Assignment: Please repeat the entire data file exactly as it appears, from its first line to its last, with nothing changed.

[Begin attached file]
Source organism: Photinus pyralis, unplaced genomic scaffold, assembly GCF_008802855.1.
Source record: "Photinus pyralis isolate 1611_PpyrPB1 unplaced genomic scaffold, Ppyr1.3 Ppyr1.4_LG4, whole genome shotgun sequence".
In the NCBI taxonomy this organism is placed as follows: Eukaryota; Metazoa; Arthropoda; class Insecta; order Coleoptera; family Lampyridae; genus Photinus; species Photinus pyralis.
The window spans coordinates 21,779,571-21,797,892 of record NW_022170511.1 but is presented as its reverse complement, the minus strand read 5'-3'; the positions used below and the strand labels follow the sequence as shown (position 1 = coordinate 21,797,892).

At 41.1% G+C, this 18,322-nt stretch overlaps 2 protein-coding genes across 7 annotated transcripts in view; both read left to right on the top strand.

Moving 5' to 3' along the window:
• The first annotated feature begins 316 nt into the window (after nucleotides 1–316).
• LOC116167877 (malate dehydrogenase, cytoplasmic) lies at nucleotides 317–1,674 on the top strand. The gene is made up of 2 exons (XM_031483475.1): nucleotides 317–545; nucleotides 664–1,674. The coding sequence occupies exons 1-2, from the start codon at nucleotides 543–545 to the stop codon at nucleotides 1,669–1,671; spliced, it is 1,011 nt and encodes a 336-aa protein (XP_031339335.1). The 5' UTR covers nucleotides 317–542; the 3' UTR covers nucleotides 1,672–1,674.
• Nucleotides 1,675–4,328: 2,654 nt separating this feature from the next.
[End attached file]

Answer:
Source organism: Photinus pyralis, unplaced genomic scaffold, assembly GCF_008802855.1.
Source record: "Photinus pyralis isolate 1611_PpyrPB1 unplaced genomic scaffold, Ppyr1.3 Ppyr1.4_LG4, whole genome shotgun sequence".
In the NCBI taxonomy this organism is placed as follows: Eukaryota; Metazoa; Arthropoda; class Insecta; order Coleoptera; family Lampyridae; genus Photinus; species Photinus pyralis.
The window spans coordinates 21,779,571-21,797,892 of record NW_022170511.1 but is presented as its reverse complement, the minus strand read 5'-3'; the positions used below and the strand labels follow the sequence as shown (position 1 = coordinate 21,797,892).

At 41.1% G+C, this 18,322-nt stretch overlaps 2 protein-coding genes across 7 annotated transcripts in view; both read left to right on the top strand.

Moving 5' to 3' along the window:
• The first annotated feature begins 316 nt into the window (after nucleotides 1–316).
• LOC116167877 (malate dehydrogenase, cytoplasmic) lies at nucleotides 317–1,674 on the top strand. The gene is made up of 2 exons (XM_031483475.1): nucleotides 317–545; nucleotides 664–1,674. The coding sequence occupies exons 1-2, from the start codon at nucleotides 543–545 to the stop codon at nucleotides 1,669–1,671; spliced, it is 1,011 nt and encodes a 336-aa protein (XP_031339335.1). The 5' UTR covers nucleotides 317–542; the 3' UTR covers nucleotides 1,672–1,674.
• Nucleotides 1,675–4,328: 2,654 nt separating this feature from the next.